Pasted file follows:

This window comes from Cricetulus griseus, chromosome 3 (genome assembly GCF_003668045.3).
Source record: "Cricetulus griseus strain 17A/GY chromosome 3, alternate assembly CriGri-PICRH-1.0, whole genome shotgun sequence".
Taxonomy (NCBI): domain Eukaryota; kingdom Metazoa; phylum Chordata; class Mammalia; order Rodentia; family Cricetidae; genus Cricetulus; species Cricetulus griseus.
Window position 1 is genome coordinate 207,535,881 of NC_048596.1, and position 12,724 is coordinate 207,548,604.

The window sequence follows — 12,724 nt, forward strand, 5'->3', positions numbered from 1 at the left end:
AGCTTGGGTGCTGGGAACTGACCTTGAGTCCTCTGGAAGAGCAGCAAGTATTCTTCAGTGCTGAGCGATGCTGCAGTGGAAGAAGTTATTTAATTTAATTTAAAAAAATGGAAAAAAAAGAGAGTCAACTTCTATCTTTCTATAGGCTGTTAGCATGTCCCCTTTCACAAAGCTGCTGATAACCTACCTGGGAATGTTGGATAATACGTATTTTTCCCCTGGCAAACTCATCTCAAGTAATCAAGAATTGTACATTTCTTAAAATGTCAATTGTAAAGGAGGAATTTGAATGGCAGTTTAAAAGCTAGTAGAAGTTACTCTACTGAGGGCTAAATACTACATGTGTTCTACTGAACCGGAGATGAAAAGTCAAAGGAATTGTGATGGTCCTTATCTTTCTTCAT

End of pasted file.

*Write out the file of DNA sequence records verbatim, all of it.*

This window comes from Cricetulus griseus, chromosome 3 (genome assembly GCF_003668045.3).
Source record: "Cricetulus griseus strain 17A/GY chromosome 3, alternate assembly CriGri-PICRH-1.0, whole genome shotgun sequence".
Taxonomy (NCBI): domain Eukaryota; kingdom Metazoa; phylum Chordata; class Mammalia; order Rodentia; family Cricetidae; genus Cricetulus; species Cricetulus griseus.
Window position 1 is genome coordinate 207,535,881 of NC_048596.1, and position 12,724 is coordinate 207,548,604.

The window sequence follows — 12,724 nt, forward strand, 5'->3', positions numbered from 1 at the left end:
AGCTTGGGTGCTGGGAACTGACCTTGAGTCCTCTGGAAGAGCAGCAAGTATTCTTCAGTGCTGAGCGATGCTGCAGTGGAAGAAGTTATTTAATTTAATTTAAAAAAATGGAAAAAAAAGAGAGTCAACTTCTATCTTTCTATAGGCTGTTAGCATGTCCCCTTTCACAAAGCTGCTGATAACCTACCTGGGAATGTTGGATAATACGTATTTTTCCCCTGGCAAACTCATCTCAAGTAATCAAGAATTGTACATTTCTTAAAATGTCAATTGTAAAGGAGGAATTTGAATGGCAGTTTAAAAGCTAGTAGAAGTTACTCTACTGAGGGCTAAATACTACATGTGTTCTACTGAACCGGAGATGAAAAGTCAAAGGAATTGTGATGGTCCTTATCTTTCTTCAT